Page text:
Wednesday, January 27, 2016

Corded Petticoats

I've been looking for images of original pre-hoop corded petticoats (inspired by my "Ladies' Layers in Detail" series over the 4th US blog), and here's what I've found so far.  Unfortunately, there aren't many closely dated ones, especially for the 1850s.

There are two main ways of cording a petticoat: one is to use fabric which has cords woven into it; the other is to sew cording between layers of plain fabric.  This may be accomplished by making small "tucks" in the petticoat, or by extending the hem facing to provide the second layer of fabric.

Genessee Country Village and Museum has two blog posts up about weaving corded material for petticoats. The first shows the fabric and the original it was based on; the second post has the finished petticoat.
1840s or 1850s corded petticoat from The Met.
Cotton corded petticoat with drawstring waist, c. 1840-1860.
I think this example has the cords woven into the material
rather than sewn in, but it's hard to tell from the picture.
The FIDM museum has an 1830s corded petticoat photographed on their blog (with the corded stays and sleeve supports of the era).  Like the Met original below, it appears to have individual cords sewn into small tucks all up the skirt.  The cords are set closer together near the hem and further apart towards the waist.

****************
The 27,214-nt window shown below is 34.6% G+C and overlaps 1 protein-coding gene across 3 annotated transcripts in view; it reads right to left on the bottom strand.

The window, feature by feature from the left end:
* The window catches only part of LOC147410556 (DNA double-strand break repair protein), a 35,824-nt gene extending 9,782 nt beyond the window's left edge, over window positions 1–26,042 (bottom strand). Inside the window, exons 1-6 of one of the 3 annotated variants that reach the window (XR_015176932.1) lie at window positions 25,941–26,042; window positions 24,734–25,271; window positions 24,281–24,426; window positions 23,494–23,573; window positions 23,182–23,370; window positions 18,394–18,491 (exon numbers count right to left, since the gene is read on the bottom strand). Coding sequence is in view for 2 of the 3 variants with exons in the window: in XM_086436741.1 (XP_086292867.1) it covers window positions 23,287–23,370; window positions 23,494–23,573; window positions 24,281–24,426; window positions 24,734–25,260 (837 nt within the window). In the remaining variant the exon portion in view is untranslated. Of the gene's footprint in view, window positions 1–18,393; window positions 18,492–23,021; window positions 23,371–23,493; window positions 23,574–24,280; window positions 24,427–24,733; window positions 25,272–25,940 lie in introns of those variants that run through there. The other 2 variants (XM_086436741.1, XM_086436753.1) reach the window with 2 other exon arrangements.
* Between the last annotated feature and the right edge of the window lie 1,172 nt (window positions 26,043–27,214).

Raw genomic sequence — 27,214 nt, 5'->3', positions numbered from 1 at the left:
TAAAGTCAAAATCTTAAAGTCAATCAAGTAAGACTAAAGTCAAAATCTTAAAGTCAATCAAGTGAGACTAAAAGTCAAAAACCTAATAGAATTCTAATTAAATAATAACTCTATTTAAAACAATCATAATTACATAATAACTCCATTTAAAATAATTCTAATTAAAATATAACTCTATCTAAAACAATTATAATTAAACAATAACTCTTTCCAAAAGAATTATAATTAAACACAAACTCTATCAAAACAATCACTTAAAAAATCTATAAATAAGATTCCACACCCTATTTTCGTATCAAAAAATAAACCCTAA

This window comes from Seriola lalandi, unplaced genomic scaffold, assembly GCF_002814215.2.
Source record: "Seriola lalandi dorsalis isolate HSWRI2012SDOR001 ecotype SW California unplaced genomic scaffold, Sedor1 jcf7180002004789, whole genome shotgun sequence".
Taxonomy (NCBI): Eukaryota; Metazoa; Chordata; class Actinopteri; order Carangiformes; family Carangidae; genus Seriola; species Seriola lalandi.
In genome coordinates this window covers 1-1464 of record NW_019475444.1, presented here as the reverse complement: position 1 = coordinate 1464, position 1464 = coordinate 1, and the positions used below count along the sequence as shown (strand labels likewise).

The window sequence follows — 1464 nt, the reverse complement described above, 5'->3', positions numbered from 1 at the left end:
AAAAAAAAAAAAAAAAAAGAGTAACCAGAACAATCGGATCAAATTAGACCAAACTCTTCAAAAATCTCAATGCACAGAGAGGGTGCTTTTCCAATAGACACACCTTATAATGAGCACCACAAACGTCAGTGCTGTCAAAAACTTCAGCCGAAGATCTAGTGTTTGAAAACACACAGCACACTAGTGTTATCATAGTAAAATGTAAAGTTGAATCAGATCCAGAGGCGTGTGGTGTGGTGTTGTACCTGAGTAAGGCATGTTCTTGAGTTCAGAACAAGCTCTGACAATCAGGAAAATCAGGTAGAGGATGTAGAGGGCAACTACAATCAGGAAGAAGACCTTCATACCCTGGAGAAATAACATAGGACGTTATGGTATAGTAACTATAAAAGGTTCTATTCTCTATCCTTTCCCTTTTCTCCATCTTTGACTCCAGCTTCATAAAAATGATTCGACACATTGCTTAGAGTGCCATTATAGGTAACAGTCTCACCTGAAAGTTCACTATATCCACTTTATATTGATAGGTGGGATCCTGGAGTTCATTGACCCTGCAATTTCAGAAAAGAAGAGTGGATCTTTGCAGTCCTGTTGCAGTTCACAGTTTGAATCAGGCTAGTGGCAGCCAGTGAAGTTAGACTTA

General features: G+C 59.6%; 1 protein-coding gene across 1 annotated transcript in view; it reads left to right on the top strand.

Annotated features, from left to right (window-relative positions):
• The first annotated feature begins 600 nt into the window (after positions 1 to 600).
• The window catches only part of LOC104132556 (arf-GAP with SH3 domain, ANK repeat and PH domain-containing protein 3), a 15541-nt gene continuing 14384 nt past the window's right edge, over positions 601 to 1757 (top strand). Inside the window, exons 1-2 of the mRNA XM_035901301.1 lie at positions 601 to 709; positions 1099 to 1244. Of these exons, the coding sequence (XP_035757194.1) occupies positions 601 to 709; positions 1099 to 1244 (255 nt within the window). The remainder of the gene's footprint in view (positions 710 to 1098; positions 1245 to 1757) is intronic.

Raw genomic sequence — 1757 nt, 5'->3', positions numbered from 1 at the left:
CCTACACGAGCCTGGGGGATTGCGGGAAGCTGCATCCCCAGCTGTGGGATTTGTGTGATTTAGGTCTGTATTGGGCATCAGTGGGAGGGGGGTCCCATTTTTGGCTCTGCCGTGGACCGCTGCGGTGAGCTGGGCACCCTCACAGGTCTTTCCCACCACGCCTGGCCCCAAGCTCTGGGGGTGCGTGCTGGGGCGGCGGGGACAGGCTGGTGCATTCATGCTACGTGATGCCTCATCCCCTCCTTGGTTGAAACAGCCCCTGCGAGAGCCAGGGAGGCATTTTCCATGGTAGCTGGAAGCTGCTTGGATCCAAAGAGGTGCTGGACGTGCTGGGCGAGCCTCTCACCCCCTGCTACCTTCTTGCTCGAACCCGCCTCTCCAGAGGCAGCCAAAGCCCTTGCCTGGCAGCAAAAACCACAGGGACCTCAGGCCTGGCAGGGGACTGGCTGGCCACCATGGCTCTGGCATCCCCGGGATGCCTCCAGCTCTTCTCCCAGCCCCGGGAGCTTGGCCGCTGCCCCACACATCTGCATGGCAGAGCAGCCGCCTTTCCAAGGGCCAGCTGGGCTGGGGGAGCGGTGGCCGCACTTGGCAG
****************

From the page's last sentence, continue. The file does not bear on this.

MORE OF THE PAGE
1830s Corded petticoat from The Met.
Petticoat with cords sewn into small tucks.
From The Met. 1830s..
Here's another that I wish I could see in person; it has a yoked top and lots of fine cords run parallel to the hem.  Again, I can't tell from the picture whether these are woven or sewn, though the final effect is consistent with petticoats I've made using the "sandwich" method of sewing cords into a deep hem facing.
Victorian corded petticoat with yoke, 1840s or early 1850s.
Linen corded petticoat, c. 1840-55,
from Corsets and Crinolines
Finally, it's important to remember that corded petticoats aren't the only pre-hoop option for fluffing one's skirts. Quilted petticoats are also important (though I won't be wearing one in the summer anytime soon), and flounced petticoats also add a fair amount of loft.  There's also the original "crinoline":
Horsehair crinoline petticoat, 1840s, from The Met.
Horsehair ("crinoline") petticoat, 1840s.
From The Met.
[Edited: For completeness, there's also this 1820s corded petticoat at the VAM; it caught my attention, in part due to the wrinkles between the cord sets, which happen on all of my corded pettis.]

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